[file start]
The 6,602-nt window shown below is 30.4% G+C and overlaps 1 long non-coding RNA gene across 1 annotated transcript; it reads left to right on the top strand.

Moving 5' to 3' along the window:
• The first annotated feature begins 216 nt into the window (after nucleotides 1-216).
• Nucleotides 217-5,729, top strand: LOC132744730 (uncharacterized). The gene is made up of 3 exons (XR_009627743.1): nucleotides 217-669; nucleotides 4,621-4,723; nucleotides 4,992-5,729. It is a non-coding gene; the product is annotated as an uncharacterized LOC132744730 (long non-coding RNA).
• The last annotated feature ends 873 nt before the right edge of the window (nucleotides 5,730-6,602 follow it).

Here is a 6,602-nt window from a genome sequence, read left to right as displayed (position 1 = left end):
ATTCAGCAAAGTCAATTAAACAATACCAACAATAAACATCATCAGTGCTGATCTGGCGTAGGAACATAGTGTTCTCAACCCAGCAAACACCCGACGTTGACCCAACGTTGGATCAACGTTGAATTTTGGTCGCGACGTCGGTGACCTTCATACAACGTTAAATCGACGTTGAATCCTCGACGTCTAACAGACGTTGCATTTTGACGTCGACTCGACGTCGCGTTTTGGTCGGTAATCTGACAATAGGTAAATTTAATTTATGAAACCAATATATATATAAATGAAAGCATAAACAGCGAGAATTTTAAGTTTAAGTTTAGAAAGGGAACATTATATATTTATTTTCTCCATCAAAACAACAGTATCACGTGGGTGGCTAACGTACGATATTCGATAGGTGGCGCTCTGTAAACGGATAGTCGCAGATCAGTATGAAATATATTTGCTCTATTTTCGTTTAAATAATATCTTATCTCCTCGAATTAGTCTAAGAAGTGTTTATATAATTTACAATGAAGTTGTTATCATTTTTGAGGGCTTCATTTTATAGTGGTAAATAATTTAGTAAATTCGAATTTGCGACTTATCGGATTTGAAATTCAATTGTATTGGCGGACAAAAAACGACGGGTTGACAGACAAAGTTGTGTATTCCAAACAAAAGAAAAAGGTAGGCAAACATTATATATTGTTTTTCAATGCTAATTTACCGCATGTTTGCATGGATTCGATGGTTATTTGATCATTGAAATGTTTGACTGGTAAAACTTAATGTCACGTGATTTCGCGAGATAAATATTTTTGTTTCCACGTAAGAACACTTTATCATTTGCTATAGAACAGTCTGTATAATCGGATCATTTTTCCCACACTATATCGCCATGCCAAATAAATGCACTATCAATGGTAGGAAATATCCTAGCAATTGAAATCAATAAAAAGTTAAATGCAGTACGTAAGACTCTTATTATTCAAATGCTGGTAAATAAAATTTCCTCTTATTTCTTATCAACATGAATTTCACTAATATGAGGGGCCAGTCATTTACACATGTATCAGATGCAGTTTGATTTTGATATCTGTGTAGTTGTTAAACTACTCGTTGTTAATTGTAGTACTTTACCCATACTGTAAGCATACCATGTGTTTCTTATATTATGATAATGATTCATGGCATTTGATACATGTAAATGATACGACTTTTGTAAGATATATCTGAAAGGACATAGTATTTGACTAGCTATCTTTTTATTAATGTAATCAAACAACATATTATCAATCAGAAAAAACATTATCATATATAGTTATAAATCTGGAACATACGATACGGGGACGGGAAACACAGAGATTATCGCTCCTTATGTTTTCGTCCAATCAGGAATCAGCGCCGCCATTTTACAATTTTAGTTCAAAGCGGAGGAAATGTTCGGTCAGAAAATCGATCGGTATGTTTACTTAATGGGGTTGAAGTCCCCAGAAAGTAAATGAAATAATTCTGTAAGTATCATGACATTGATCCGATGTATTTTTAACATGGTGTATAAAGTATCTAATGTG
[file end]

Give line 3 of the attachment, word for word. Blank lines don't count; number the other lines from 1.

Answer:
• The first annotated feature begins 216 nt into the window (after nucleotides 1-216).